NFTs are here. For how long, with what future impact, and who will benefit most may still be up for debate, but the fact that there is a market for them and there is money to be made is not.
As leagues, teams and athletes have jumped (or stuck a toe) into marketing NFTs to fans, their brand partners have thus far been left on the sidelines. This isn’t surprising, for although we certainly will see some brands involved in future offerings, there isn’t a natural or endemic role for sponsors with sports-related tokens, whether you consider them collectibles, securities or something in between.
If fans roll their eyes at a sponsor logo on their free bobblehead or cap, we can rest assured they would be far less pleased if a corporate partner “brandalized” the coveted token they just acquired.
I visited a recent Clubhouse room that devoted an hour to NFTs and sponsorship, and although it didn’t yield any ideas or examples of how to directly associate brands with tokens in a way that would be authentic and relevant to sponsors, issuers and buyers, the discussion did spark an idea.
It’s easily argued that sports-related NFTs generate the most revenue for those who need it least: top leagues, teams and their star athletes. Conversely, those who could benefit the most from new sources of funds—charities, NGOs and other organizations doing social good—are left out of the equation.
Nonprofit organizations that might be tempted to get into the NFT game face a mountain of challenges, not the least of which is lack of human and other resources to operationalize NFT production, rights management and sales, even if those specific functions could be outsourced. Add to that a likely predominant number of donors and other stakeholders unfamiliar with NFTs and unequipped to actually buy them.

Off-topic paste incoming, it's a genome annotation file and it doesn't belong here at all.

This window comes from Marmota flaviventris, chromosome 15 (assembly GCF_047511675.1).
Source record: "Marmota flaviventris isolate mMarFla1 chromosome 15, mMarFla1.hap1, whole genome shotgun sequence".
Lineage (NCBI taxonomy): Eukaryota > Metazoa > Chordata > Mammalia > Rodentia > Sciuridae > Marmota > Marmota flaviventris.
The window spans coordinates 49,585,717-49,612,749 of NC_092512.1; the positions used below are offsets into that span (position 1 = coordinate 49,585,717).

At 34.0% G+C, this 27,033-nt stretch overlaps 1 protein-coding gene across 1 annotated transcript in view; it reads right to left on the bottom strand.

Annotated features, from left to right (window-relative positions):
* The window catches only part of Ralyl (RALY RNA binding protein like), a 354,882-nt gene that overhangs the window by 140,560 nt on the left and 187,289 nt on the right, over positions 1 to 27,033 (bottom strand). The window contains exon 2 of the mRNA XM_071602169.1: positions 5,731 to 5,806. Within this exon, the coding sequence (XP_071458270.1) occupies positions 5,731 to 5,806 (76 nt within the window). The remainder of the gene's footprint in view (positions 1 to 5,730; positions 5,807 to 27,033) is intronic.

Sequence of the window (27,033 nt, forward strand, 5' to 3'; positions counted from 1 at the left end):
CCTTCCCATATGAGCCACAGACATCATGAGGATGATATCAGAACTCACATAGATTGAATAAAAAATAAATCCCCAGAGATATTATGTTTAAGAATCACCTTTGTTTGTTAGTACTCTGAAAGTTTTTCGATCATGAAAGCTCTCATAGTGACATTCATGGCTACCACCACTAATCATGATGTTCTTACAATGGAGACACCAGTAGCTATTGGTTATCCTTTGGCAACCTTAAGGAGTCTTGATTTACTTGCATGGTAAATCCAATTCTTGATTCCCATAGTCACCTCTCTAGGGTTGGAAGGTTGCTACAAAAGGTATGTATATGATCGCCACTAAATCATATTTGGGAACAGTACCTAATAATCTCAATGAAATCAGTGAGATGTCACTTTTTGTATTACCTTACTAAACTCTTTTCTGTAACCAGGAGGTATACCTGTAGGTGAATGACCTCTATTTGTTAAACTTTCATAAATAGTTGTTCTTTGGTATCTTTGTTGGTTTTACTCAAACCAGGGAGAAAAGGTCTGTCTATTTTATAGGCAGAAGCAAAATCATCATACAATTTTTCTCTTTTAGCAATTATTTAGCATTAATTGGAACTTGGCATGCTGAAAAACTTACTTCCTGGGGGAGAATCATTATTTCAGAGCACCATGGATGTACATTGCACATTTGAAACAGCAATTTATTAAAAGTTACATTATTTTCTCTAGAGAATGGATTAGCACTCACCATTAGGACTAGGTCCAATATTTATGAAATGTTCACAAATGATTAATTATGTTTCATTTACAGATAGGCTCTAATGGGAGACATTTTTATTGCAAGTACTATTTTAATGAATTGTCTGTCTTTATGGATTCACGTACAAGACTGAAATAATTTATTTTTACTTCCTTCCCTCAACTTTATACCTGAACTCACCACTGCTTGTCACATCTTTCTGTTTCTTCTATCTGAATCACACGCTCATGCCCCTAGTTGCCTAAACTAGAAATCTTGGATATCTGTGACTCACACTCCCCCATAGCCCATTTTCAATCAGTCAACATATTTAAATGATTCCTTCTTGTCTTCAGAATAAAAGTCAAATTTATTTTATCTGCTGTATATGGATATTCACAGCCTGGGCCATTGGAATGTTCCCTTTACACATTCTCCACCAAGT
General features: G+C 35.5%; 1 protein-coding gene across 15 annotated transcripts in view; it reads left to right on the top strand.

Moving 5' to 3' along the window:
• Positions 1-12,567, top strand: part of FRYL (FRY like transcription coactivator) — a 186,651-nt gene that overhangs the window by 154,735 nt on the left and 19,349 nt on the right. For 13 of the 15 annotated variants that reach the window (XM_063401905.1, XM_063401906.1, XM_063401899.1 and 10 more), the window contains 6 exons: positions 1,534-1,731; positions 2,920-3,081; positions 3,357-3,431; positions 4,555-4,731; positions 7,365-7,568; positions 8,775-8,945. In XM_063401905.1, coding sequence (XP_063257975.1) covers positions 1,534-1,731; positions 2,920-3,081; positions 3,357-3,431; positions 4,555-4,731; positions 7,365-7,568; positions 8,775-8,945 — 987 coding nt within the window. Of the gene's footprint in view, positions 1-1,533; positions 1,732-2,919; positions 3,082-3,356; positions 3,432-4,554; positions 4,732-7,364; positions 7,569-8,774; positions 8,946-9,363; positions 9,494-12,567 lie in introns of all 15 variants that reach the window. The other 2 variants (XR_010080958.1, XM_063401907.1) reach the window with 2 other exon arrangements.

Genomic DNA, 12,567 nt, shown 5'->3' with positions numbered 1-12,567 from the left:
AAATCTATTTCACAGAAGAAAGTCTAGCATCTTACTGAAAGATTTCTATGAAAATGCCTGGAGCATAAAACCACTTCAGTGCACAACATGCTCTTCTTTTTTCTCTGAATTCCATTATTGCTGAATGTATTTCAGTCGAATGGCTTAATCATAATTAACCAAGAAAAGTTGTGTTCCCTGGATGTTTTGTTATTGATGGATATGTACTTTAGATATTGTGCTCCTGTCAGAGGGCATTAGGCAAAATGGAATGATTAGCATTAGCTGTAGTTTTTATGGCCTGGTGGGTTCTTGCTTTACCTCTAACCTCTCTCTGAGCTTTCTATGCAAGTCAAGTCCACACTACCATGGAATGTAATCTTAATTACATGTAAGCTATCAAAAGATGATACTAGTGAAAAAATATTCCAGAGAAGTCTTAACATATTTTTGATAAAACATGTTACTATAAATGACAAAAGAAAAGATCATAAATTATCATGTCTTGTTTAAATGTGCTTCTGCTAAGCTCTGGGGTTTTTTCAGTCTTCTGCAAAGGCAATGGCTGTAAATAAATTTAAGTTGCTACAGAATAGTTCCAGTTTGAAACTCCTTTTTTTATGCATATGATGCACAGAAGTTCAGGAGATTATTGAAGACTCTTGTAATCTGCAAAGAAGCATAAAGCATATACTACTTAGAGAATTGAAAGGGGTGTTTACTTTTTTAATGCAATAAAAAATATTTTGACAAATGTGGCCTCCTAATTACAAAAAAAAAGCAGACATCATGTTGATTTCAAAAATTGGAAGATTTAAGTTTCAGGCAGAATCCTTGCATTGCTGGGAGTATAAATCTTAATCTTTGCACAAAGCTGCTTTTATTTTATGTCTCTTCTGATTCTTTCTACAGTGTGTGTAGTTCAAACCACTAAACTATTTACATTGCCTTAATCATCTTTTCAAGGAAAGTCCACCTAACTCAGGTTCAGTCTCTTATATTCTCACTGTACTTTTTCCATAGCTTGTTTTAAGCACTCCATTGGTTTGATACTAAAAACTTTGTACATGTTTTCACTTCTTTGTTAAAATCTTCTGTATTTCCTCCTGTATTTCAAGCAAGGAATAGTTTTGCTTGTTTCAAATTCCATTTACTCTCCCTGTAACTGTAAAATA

That situation creates an opportunity for sports organizations, causes and brand partners to come together and put a new spin on “sports as a platform for good.”
With sponsors as the catalyst, the power of sports could be leveraged to ensure causes reap some of the rewards from the NFT boom.
- Sports-related NFT offerings could be structured as traditional cause-related marketing programs, with a percentage of proceeds going to a nonprofit beneficiary—with the added advantage of additional revenue to the cause from future resales.
- Currently, athletes and sports properties market NFTs separately from each other, which either limits or completely restricts the ability to use the other’s IP. The opportunity to support charity might persuade them to work together on a joint NFT offering that could be valued significantly higher than their individual products.
- Sports organizations could lend their expertise and skilled personnel to help lower the barriers to participation for nonprofit partners interested in issuing their own tokens.
- Brand partners could put their paid and owned media, as well as other promotional platforms, to work promoting collaborations between sports and nonprofit partners.
The sports-brand-cause connection has been tremendously effective at raising awareness, participation and donations for worthy causes for decades. But the model has grown a bit stale: sponsorship agreements offer brand tie-ins with a team’s community and charitable efforts; brands leverage athletes’ celebrity to draw attention to their CSR programs; sports stars recruit brands as sponsors for their foundation fundraisers, etc.
There’s nothing wrong with any of that. But seizing the NFT moment could be a great way to breathe new life into partnerships and make them more meaningful, attract new audiences and consumers, and increase visibility and funding for deserving causes.